Date of Award

1994

Document Type

Dissertation

Degree Name

Doctor of Philosophy (PhD)

Department

Civil and Environmental Engineering

First Advisor

R. Richard Avent

Abstract

A comprehensive statistical analysis was performed on the condition data generated by a statewide underwater inspection of bridges in Louisiana. The research defined pertinent underwater structural decay characteristics and established a method for establishing a bridge's propensity for underwater deterioration based upon those relevant factors. The inspection results were reviewed to ascertain the impact of human-bias on the consistency in the bridge condition ratings. Using a set of importance factors obtained through a questionnaire submitted to a group of inspectors, the fuzzy set theory was employed to assist in the removal of data incongruities. A combination of pure fuzzy set theory and classical binary weighting was found to produce optimal results. Bridge age, material-type, and location were found to be significant in defining the rate of deterioration in Louisiana bridges. Linear least-squares, piece-wise linear least-squares, and polynomial regression curves were matched to the overall underwater condition ratings, with the piece-wise linear least-square curves providing the optimal fit for concrete and steel bent bridges and linear least-squares best describing the regression of timber bent bridges. For concrete and steel bent bridges, significant changes in deterioration rates were found at ages of 20 and 40 years. Comparisons of regression curves for neighboring states indicated reasonable consistency in results for different inspection programs if similar inspection methodologies are employed. The correlation between above-water and subsurface inspection ratings was found to be poor for concrete and steel bent bridges, but acceptable for timber bent bridges within a given age group. Additionally, a poor correlation was found between water quality data and underwater bridge deterioration rates. A methodology for determining the frequency and detail of future underwater inspection projects was developed based upon the deterioration trends and available bridge decay-defining characteristics discovered in this research.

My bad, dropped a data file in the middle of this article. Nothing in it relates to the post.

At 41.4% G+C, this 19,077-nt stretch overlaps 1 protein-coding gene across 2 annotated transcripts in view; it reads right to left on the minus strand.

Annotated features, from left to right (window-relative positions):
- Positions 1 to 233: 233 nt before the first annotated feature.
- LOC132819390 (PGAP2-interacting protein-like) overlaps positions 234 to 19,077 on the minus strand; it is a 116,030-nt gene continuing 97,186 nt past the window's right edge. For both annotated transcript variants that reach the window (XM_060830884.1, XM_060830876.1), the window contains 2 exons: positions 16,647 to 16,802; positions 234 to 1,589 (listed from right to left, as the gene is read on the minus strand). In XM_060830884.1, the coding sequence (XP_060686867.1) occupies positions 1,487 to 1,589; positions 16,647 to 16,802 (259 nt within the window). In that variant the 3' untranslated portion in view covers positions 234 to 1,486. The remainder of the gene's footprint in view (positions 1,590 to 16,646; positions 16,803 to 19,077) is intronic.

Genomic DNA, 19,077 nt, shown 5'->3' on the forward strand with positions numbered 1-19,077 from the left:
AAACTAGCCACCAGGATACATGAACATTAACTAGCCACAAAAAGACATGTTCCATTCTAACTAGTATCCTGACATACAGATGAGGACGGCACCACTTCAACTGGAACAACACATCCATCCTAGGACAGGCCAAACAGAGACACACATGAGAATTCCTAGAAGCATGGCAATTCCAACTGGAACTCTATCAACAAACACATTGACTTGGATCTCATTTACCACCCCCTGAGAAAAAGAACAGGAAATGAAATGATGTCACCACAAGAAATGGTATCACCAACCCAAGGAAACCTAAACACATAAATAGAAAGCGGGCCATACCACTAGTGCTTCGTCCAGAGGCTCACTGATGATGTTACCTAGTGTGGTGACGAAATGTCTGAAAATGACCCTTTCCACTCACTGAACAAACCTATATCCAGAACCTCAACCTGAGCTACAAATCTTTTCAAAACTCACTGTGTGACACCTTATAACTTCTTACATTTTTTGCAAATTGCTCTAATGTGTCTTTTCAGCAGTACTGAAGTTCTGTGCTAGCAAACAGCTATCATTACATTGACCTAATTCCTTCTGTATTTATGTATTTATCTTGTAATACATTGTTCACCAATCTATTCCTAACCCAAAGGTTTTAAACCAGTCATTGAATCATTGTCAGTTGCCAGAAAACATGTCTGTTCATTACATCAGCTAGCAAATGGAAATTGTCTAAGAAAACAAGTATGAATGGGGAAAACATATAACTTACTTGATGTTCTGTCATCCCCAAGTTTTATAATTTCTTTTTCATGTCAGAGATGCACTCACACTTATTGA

Pages

314

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